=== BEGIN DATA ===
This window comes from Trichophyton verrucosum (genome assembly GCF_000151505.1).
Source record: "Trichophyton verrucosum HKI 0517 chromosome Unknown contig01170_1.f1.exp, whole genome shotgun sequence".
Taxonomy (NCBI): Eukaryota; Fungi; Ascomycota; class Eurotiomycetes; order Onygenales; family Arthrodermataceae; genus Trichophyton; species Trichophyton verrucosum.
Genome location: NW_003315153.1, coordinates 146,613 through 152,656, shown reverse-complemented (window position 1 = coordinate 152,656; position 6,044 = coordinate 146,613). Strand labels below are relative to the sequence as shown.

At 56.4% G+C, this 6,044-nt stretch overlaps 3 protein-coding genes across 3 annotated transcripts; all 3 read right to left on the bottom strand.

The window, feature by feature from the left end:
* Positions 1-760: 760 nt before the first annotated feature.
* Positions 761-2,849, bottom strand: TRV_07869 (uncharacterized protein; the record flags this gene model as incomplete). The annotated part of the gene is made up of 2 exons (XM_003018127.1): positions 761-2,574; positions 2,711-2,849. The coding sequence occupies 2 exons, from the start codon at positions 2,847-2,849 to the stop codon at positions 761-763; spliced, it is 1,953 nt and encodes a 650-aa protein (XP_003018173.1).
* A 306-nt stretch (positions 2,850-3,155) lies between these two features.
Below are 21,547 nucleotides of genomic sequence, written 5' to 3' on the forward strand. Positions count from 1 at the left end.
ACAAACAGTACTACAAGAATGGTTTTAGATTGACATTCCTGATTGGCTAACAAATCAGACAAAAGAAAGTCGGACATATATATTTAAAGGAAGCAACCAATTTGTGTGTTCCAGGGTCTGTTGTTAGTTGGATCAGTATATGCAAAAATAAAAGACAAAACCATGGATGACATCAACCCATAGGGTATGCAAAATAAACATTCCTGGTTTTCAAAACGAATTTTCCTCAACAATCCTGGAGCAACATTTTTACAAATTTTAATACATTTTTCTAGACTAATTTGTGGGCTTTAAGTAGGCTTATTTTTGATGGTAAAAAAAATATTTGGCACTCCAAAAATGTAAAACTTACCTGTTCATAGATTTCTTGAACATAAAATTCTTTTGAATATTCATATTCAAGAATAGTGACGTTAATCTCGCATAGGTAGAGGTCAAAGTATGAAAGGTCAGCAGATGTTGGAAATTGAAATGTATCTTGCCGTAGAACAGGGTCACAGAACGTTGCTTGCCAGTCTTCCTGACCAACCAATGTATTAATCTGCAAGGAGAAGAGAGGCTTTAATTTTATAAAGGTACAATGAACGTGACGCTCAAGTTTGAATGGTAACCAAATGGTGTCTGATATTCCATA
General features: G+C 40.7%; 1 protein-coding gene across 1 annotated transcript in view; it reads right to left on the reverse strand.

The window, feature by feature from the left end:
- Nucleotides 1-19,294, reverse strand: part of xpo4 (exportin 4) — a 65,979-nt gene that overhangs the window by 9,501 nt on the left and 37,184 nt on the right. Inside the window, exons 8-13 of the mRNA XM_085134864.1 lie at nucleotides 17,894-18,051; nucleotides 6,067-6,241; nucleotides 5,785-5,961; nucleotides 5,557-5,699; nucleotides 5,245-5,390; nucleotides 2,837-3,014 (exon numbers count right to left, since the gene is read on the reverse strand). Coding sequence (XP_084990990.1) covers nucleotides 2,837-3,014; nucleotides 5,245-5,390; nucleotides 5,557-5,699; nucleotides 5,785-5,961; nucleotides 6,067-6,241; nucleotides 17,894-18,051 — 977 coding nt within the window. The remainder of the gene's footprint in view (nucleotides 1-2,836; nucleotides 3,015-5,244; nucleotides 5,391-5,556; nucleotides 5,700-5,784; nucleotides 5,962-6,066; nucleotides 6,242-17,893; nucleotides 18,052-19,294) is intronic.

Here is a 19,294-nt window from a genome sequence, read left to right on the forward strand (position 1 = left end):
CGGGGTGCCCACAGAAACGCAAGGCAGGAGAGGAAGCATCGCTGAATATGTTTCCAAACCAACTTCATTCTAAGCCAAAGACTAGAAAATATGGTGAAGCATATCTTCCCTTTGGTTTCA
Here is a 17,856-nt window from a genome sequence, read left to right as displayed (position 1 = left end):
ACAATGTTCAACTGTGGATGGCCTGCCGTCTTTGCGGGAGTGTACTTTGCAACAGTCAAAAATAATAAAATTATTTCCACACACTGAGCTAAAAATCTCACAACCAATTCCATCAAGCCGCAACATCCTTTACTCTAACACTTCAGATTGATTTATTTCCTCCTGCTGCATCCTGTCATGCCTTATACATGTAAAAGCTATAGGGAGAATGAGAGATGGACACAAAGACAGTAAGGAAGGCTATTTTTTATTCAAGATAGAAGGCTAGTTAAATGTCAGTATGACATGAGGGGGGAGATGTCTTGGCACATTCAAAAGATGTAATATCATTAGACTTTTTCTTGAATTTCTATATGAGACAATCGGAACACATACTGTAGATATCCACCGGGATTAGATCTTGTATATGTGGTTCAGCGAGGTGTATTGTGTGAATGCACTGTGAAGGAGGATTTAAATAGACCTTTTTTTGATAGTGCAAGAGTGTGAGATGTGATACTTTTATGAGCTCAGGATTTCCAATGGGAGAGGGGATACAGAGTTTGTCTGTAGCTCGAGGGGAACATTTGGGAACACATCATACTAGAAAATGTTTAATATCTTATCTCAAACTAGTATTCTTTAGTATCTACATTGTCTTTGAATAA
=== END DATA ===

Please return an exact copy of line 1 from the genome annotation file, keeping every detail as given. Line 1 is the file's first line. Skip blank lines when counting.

This window comes from Trichophyton verrucosum (genome assembly GCF_000151505.1).